Reflecting back on the data breaches in late 2017, the need for mandatory breach notification and reporting requirements in Canada couldn’t be clearer. After Canadians were left in the dark for quite some time on the impact of the Equifax breach on Canadians’ personal data before it was finally confirmed that the breach affected 8,000 Canadians, it once again took pressure from the Canadian media and the start of an investigation by the Office of the Privacy Commissioner of Canada (OPCC) before Uber stated that 815,000 Canadian were affected by the 2016 hack that compromised the ride-sharing company’s customer data. Hackers accessed the data of 57 million Uber users stored on a third-party cloud-based service. The information included names, e-mail addresses, phone numbers, and drivers’ licenses.
Security professionals have raised alarms about Uber’s careless development team and poor security practices, while privacy advocates raised alarms at how Uber handled the breach in the first place. It seems that Uber’s programmers uploaded security credentials to a GitHub repository – GitHub is an Amazon public cloud server where you are supposed to store open source code, not security keys. While the repository was password-protected, hackers were still able to gain access, indicating either a very weak password or the fact that the user credentials for the repository were found in a previous unrelated data breach that Uber had experienced. And even though Uber specifically promised regulators that it would use two-factor authentication on services like GitHub, it clearly failed to implement that promise.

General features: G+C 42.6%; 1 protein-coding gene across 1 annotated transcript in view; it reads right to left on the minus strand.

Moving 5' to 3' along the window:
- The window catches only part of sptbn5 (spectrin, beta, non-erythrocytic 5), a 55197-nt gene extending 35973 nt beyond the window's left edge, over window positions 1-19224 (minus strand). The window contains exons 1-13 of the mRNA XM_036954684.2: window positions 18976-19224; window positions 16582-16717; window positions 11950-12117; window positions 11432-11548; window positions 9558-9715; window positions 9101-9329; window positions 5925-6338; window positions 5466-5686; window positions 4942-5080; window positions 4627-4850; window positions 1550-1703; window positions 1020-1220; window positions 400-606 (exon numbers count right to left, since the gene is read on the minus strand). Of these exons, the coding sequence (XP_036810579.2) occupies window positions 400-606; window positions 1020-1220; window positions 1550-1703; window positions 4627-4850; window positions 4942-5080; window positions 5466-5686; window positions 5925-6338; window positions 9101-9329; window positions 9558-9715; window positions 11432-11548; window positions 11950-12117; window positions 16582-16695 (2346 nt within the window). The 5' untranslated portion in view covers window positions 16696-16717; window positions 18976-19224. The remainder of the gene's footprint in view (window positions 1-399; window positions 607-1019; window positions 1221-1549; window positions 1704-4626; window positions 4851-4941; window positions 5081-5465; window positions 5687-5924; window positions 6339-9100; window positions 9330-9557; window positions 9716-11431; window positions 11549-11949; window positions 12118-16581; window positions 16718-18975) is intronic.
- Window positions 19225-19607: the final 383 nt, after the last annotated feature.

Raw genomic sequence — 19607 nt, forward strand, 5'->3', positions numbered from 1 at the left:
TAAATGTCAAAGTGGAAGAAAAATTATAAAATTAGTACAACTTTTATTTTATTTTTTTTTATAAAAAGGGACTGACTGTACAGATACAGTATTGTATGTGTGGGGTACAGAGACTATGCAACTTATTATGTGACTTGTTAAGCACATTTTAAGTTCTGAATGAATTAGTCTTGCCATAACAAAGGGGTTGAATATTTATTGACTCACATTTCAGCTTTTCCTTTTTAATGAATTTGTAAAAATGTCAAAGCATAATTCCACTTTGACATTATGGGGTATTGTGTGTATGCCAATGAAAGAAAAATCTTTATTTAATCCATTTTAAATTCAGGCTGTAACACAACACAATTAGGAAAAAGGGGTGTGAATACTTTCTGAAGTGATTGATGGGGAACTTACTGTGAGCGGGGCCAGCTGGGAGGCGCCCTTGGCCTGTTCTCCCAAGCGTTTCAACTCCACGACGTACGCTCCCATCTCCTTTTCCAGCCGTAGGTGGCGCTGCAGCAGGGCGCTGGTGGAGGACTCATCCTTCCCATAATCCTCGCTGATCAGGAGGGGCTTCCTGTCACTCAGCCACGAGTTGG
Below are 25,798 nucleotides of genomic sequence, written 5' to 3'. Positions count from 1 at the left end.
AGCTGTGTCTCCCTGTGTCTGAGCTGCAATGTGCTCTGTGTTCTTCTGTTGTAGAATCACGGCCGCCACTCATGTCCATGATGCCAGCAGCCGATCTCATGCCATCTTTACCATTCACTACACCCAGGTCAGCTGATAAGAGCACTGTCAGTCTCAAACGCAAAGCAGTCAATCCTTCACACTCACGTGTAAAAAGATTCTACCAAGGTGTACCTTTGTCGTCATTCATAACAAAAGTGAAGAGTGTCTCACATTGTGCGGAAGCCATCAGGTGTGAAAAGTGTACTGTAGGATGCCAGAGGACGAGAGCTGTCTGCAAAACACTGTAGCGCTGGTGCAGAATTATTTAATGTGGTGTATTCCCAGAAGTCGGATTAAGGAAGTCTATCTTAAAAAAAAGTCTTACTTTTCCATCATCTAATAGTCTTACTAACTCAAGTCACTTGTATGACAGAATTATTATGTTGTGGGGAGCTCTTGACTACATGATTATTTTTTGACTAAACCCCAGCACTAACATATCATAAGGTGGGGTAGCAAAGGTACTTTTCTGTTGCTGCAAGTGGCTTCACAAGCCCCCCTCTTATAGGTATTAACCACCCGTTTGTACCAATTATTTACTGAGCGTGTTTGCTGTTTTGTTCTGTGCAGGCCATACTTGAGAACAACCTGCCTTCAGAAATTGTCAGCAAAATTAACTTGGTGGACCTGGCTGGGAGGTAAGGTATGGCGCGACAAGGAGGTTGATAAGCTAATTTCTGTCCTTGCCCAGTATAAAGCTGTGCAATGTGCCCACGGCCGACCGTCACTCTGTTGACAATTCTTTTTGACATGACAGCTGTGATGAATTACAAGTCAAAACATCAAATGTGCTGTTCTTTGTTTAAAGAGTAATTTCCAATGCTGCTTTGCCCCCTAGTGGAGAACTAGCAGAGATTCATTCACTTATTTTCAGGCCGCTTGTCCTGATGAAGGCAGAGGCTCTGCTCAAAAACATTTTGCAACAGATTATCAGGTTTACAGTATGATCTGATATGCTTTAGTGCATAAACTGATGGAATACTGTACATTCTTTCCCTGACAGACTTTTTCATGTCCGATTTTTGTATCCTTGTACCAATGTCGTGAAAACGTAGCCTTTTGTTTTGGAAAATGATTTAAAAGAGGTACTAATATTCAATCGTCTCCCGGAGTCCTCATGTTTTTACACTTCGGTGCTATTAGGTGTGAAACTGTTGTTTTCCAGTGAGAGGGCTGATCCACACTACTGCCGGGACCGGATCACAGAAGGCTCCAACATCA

The hackers were two individuals who claim they were paid a $100,000 ransom to keep the breach quiet. Uber said it does not believe individual riders need to take any action given the breach, as they have seen no evidence of fraud or misuse tied to the incident
Authorities in the United States have launched investigations into the breach – state laws require companies to give notice if data is stolen or compromised. Uber also faces potentially higher than usual fines from British authorities because the company did not promptly disclose the hack as required by laws in the U.K. Canada, however, does not have laws requiring disclosure of data breaches, as draft regulations amending PIPEDA on this very point have not been finalized. When they are, not only will the new rules require reporting breaches to the OPCC and notifying individuals, but organizations who fail to do so, or who don’t maintain detailed records of data breaches, could face fines under the federal private sector privacy law.
Demonstrating accountability and being upfront about a data breach helps to retain customer trust, but clearly, reputational damage isn’t enough to force organizations to be transparent about a data breach. When something goes really bad, there is a human tendency to want to cover up – fear of the repercussions can quickly win over doing the right thing. Organizations act only through the human beings involved of course. Uber’s new CEO certainly got it right in confronting this breach head on. The company let go of two employees who led the response to the hack, including Uber’s Chief Security Officer. And as expected, numerous class action lawsuits are being filed against Uber. Hopefully the breach notification and reporting rules coming to Canada will result in responsible breach management and response, as well as transparency for consumers on the risks to their privacy.
Even with strong security practices in place, it is impossible to guarantee that data breaches won’t happen. Companies need to be prepared for when they do, including how to communicate with the regulators and their customers in a timely manner. 2018 will hopefully be the year that the PIPEDA breach notification and reporting regulations come into force, strengthening Canada’s privacy law for the better.
About the author
Fazila Nurani, Senior Counsel and Lead Trainer, PRIVATECH